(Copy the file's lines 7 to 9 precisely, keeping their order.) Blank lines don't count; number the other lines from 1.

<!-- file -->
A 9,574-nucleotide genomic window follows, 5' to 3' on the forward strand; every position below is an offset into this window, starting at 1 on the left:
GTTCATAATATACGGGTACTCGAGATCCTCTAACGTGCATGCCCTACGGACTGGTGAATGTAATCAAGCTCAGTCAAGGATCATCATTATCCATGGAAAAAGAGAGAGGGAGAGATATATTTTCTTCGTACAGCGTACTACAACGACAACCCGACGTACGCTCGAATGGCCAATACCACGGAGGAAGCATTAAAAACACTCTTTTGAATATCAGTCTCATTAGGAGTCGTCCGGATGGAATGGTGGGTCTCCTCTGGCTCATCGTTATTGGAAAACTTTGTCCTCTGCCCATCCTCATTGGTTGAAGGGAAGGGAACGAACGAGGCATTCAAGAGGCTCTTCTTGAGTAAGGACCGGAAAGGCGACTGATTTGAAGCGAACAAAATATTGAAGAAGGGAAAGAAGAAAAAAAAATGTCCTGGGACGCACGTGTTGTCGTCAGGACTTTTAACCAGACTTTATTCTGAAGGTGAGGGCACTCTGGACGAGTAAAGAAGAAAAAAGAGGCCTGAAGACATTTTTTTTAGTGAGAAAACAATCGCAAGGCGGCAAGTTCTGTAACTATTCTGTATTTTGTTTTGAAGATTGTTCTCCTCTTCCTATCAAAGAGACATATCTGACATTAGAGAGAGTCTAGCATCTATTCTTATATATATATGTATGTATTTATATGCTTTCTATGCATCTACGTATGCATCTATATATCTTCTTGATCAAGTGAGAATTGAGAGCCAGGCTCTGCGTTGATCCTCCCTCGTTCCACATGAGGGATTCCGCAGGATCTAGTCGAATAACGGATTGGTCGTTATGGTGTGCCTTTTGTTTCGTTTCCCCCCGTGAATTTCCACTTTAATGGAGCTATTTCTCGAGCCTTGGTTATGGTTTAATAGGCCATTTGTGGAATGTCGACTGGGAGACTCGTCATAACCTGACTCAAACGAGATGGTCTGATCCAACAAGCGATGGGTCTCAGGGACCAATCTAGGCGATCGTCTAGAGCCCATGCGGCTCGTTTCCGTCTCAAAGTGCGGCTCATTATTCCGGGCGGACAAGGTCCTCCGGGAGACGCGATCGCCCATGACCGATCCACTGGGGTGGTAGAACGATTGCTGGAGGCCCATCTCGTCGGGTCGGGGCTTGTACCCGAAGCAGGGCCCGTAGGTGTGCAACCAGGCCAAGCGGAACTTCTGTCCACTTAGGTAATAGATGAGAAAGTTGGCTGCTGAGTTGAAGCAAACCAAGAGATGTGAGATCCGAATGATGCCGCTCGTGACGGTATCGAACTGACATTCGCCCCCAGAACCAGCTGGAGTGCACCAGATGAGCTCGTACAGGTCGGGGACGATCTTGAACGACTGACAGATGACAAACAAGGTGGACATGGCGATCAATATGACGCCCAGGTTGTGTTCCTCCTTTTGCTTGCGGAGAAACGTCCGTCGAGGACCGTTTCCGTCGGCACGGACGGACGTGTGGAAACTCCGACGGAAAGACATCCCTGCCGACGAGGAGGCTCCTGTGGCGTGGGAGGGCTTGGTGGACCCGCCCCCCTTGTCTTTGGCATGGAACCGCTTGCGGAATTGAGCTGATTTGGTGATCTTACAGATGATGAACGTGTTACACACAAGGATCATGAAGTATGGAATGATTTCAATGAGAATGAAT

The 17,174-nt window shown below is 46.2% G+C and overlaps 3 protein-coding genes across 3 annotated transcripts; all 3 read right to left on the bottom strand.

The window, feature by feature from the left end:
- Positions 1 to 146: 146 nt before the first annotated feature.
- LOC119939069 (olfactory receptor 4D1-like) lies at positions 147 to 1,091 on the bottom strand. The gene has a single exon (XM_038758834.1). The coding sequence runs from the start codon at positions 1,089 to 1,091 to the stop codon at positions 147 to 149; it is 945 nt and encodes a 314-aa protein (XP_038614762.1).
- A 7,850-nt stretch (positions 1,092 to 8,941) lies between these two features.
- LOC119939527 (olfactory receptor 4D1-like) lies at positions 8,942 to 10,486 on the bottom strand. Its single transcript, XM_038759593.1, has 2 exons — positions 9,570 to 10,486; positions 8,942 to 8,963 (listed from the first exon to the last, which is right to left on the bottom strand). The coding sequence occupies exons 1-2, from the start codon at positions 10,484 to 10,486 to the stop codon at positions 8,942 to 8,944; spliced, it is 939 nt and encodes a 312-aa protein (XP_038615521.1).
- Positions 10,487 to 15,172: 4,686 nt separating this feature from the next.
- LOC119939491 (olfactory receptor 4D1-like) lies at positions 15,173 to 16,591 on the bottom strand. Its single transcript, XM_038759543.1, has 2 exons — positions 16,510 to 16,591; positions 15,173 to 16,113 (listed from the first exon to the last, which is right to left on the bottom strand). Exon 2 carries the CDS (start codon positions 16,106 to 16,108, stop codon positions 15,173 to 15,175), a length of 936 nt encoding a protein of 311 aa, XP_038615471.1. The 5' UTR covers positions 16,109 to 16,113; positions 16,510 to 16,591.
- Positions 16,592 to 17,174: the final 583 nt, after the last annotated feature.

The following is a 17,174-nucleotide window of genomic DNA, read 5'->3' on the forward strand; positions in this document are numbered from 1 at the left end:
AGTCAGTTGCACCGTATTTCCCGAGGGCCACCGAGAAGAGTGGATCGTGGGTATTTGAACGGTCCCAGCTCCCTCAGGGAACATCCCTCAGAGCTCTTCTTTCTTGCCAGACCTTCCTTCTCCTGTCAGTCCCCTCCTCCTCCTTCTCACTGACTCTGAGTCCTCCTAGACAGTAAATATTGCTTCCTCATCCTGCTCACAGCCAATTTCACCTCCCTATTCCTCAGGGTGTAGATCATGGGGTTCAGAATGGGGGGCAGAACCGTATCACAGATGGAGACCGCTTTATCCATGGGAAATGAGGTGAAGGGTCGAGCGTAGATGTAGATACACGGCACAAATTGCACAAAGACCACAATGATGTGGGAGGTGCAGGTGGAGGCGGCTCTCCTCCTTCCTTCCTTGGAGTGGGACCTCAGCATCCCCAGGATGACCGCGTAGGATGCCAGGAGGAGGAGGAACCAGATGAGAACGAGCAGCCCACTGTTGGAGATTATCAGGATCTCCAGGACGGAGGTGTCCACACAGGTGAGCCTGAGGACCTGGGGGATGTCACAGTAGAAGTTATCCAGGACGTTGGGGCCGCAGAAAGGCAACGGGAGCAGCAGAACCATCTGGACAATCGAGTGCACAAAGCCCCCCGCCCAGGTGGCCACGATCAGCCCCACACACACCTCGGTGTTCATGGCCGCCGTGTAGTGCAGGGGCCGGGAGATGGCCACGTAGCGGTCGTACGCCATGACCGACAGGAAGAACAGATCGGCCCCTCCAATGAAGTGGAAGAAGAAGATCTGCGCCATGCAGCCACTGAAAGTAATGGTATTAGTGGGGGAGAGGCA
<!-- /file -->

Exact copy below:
- A 7,850-nt stretch (positions 1,092 to 8,941) lies between these two features.
- LOC119939527 (olfactory receptor 4D1-like) lies at positions 8,942 to 10,486 on the bottom strand. Its single transcript, XM_038759593.1, has 2 exons — positions 9,570 to 10,486; positions 8,942 to 8,963 (listed from the first exon to the last, which is right to left on the bottom strand). The coding sequence occupies exons 1-2, from the start codon at positions 10,484 to 10,486 to the stop codon at positions 8,942 to 8,944; spliced, it is 939 nt and encodes a 312-aa protein (XP_038615521.1).
- Positions 10,487 to 15,172: 4,686 nt separating this feature from the next.